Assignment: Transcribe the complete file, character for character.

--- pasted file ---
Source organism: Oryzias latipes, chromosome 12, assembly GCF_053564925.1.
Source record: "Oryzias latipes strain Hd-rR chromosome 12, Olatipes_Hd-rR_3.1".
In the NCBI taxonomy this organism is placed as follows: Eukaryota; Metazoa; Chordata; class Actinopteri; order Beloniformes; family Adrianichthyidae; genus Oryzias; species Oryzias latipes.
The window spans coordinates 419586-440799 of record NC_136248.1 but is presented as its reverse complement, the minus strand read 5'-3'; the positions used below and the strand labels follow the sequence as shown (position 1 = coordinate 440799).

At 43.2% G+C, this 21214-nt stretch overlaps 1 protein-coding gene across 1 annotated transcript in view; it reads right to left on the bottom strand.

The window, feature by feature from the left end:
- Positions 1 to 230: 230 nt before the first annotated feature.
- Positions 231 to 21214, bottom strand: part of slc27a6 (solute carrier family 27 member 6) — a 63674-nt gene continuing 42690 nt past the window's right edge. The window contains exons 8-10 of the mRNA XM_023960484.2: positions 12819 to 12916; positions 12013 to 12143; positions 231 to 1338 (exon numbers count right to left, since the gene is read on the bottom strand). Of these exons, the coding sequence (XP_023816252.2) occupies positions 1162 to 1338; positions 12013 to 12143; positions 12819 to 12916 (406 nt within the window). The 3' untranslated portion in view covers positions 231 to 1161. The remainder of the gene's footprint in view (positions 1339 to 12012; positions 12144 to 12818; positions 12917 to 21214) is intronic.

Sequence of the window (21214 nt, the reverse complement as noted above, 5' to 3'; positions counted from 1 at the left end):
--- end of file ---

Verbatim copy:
Source organism: Oryzias latipes, chromosome 12, assembly GCF_053564925.1.
Source record: "Oryzias latipes strain Hd-rR chromosome 12, Olatipes_Hd-rR_3.1".
In the NCBI taxonomy this organism is placed as follows: Eukaryota; Metazoa; Chordata; class Actinopteri; order Beloniformes; family Adrianichthyidae; genus Oryzias; species Oryzias latipes.
The window spans coordinates 419586-440799 of record NC_136248.1 but is presented as its reverse complement, the minus strand read 5'-3'; the positions used below and the strand labels follow the sequence as shown (position 1 = coordinate 440799).

At 43.2% G+C, this 21214-nt stretch overlaps 1 protein-coding gene across 1 annotated transcript in view; it reads right to left on the bottom strand.

The window, feature by feature from the left end:
- Positions 1 to 230: 230 nt before the first annotated feature.
- Positions 231 to 21214, bottom strand: part of slc27a6 (solute carrier family 27 member 6) — a 63674-nt gene continuing 42690 nt past the window's right edge. The window contains exons 8-10 of the mRNA XM_023960484.2: positions 12819 to 12916; positions 12013 to 12143; positions 231 to 1338 (exon numbers count right to left, since the gene is read on the bottom strand). Of these exons, the coding sequence (XP_023816252.2) occupies positions 1162 to 1338; positions 12013 to 12143; positions 12819 to 12916 (406 nt within the window). The 3' untranslated portion in view covers positions 231 to 1161. The remainder of the gene's footprint in view (positions 1339 to 12012; positions 12144 to 12818; positions 12917 to 21214) is intronic.

Sequence of the window (21214 nt, the reverse complement as noted above, 5' to 3'; positions counted from 1 at the left end):